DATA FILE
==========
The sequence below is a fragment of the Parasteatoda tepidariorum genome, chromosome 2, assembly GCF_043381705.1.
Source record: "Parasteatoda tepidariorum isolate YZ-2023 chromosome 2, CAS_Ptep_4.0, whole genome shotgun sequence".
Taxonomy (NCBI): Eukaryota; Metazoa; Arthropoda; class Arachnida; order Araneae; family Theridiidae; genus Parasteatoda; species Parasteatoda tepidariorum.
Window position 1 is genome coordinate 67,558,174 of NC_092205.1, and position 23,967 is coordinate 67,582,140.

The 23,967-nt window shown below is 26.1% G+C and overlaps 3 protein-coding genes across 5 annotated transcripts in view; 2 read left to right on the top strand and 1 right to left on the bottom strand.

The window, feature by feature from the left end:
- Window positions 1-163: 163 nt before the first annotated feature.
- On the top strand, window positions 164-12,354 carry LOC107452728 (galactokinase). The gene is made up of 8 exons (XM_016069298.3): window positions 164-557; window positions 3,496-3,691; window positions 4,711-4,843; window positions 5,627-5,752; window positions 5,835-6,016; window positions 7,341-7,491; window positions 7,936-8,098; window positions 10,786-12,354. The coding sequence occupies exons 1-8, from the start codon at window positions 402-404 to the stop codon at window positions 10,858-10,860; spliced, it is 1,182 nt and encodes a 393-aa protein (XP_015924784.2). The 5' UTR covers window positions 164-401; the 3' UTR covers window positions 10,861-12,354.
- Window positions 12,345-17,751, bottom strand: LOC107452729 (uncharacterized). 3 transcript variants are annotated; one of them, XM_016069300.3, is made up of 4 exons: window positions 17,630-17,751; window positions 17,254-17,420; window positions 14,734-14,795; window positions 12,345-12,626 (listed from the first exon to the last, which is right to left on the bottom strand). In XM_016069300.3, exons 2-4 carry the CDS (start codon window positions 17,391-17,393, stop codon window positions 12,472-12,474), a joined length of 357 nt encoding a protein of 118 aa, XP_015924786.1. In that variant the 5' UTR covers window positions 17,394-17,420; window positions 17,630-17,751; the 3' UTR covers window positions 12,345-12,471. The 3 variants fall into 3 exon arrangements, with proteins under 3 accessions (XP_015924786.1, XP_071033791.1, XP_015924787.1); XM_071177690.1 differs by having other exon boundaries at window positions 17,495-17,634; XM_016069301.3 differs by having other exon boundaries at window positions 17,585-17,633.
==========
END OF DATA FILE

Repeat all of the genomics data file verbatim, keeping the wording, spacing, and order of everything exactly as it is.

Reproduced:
The sequence below is a fragment of the Parasteatoda tepidariorum genome, chromosome 2, assembly GCF_043381705.1.
Source record: "Parasteatoda tepidariorum isolate YZ-2023 chromosome 2, CAS_Ptep_4.0, whole genome shotgun sequence".
Taxonomy (NCBI): Eukaryota; Metazoa; Arthropoda; class Arachnida; order Araneae; family Theridiidae; genus Parasteatoda; species Parasteatoda tepidariorum.
Window position 1 is genome coordinate 67,558,174 of NC_092205.1, and position 23,967 is coordinate 67,582,140.

The 23,967-nt window shown below is 26.1% G+C and overlaps 3 protein-coding genes across 5 annotated transcripts in view; 2 read left to right on the top strand and 1 right to left on the bottom strand.

The window, feature by feature from the left end:
- Window positions 1-163: 163 nt before the first annotated feature.
- On the top strand, window positions 164-12,354 carry LOC107452728 (galactokinase). The gene is made up of 8 exons (XM_016069298.3): window positions 164-557; window positions 3,496-3,691; window positions 4,711-4,843; window positions 5,627-5,752; window positions 5,835-6,016; window positions 7,341-7,491; window positions 7,936-8,098; window positions 10,786-12,354. The coding sequence occupies exons 1-8, from the start codon at window positions 402-404 to the stop codon at window positions 10,858-10,860; spliced, it is 1,182 nt and encodes a 393-aa protein (XP_015924784.2). The 5' UTR covers window positions 164-401; the 3' UTR covers window positions 10,861-12,354.
- Window positions 12,345-17,751, bottom strand: LOC107452729 (uncharacterized). 3 transcript variants are annotated; one of them, XM_016069300.3, is made up of 4 exons: window positions 17,630-17,751; window positions 17,254-17,420; window positions 14,734-14,795; window positions 12,345-12,626 (listed from the first exon to the last, which is right to left on the bottom strand). In XM_016069300.3, exons 2-4 carry the CDS (start codon window positions 17,391-17,393, stop codon window positions 12,472-12,474), a joined length of 357 nt encoding a protein of 118 aa, XP_015924786.1. In that variant the 5' UTR covers window positions 17,394-17,420; window positions 17,630-17,751; the 3' UTR covers window positions 12,345-12,471. The 3 variants fall into 3 exon arrangements, with proteins under 3 accessions (XP_015924786.1, XP_071033791.1, XP_015924787.1); XM_071177690.1 differs by having other exon boundaries at window positions 17,495-17,634; XM_016069301.3 differs by having other exon boundaries at window positions 17,585-17,633.